Most of us are aware of the risk related to driving under the influence or distracted driving, but we seldom consider risks related to drowsy driving. All too often, we at the Parrish Law Firm hear of car accidents involving falling asleep behind the wheel or the inability to react in order to prevent an accident, due to fatigue. We want to bring light to this issue by first sharing statistics around drowsy driving, defining what drowsy driving means and finally, discussing what Virginia law states about driving while fatigued.
Drowsy Driving Statistics
- Drowsy driving results in approximately 100,000 accidents, 70,000 injuries and nearly 1,500 fatalities each year, according to the National Safety Council (NSC).
- Drowsy driving accounts for ~9.5% of all car accidents (AAA Foundation for Traffic Safety)
- Most drowsy driving incidents occur between 12 AM – 6 AM (NHTSA)
- You are about 300% more likely to be involved in a car accident if driving while fatigued (NSC)
- Nearly ¼ of drivers polled by the AAA Foundation for Traffic Safety admitted to driving while so fatigued that they struggled to keep their eyes from shutting for extended periods in the past 4 weeks.
- Driving without sleep for 20+ hours is similar to drunk driving. It is comparable to driving with a blood-alcohol level of 0.08%, according to the National Safety Council (NSC).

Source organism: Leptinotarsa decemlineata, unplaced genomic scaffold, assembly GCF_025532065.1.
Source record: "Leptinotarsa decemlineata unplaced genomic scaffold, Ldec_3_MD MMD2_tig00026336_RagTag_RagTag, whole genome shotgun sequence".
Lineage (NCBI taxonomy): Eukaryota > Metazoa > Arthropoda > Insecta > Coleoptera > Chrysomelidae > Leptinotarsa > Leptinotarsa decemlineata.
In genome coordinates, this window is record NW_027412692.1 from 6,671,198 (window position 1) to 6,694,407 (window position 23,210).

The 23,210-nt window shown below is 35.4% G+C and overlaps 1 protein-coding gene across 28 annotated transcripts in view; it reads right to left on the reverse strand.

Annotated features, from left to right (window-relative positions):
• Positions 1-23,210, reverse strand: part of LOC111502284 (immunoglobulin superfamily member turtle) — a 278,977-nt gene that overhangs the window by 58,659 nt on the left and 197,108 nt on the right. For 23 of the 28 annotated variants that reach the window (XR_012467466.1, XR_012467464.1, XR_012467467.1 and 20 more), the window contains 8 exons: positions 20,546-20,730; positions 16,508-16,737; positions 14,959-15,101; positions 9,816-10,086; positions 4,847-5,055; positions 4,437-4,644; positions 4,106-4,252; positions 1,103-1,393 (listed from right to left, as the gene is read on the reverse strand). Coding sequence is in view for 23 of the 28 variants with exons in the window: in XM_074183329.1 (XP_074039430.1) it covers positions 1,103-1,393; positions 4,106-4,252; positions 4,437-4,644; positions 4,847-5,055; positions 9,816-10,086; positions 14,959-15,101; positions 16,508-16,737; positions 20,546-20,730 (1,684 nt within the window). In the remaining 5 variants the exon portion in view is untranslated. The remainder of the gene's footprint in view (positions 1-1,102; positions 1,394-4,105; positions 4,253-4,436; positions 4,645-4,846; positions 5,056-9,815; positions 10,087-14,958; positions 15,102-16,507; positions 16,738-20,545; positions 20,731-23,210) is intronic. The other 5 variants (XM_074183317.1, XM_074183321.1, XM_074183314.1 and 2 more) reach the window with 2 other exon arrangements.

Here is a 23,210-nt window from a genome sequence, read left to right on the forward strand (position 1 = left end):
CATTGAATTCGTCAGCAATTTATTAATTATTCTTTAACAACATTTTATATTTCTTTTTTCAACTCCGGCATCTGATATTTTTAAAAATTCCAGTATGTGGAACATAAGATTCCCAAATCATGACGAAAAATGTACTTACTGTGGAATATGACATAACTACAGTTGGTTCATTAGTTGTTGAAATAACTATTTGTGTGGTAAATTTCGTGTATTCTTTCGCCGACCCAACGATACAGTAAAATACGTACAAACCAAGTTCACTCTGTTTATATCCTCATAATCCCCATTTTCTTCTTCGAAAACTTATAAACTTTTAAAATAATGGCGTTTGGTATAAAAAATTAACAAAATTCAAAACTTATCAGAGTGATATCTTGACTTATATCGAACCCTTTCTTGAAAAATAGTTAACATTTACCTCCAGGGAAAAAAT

Defining Drowsy Driving
Put simply, drowsy driving can be defined as operating a vehicle while feeling exhausted, fatigued or sleepy. Driving while drowsy can lower awareness, which can then result in slower reaction times or perhaps no reaction whatsoever. According to Jim Parrish, founder of the Parrish Law Firm, “As drivers, we make hundreds if not thousands of micro-decisions on the road every single day. If we are driving while fatigued, we are increasing our chances of an accident, sometimes fatal.”
According to a survey conducted by OnePoll in 2021, over 55% of the 2,000 Americans that were surveyed mentioned that they felt fatigued regardless of how much sleep they got, leaving them feeling unfocused. 56% of respondents mentioned feeling sleep deprived for many reasons including due to work from home, lack of a proper routine and from overstimulation due to a significant increase in screen time. Given that nearly 10% of all accidents occur due to drowsy driving, this phenomenon is increasingly becoming an issue Americans need to be well aware of and need to learn how to prevent.
What The Law Says
While there is no law in Virginia that specifically addresses drowsy driving, that certainly does not mean drowsy drivers involved in accidents can get away penalty-free. Drowsy driving can still very much fall under negligent driving laws such as reckless and improper driving. When one gets behind the wheel, they have a duty of care toward others. When one gets behind the wheel while knowing they are unable to effectively drive in an alert manner, they are violating their duty of care.
The state of Virginia is a contributory negligence state. A contributory negligence state means if you have contributed to an accident in any way, you are barred from recovering.
If you or a loved one has been involved in a car accident due to drowsy driving, you will need an experienced personal injury attorney that can investigate your claim, share your options with you and fight for damages on your behalf.
Call the Parrish Law Firm today for a FREE legal consultation at (571) 229 -1800 or contact us here.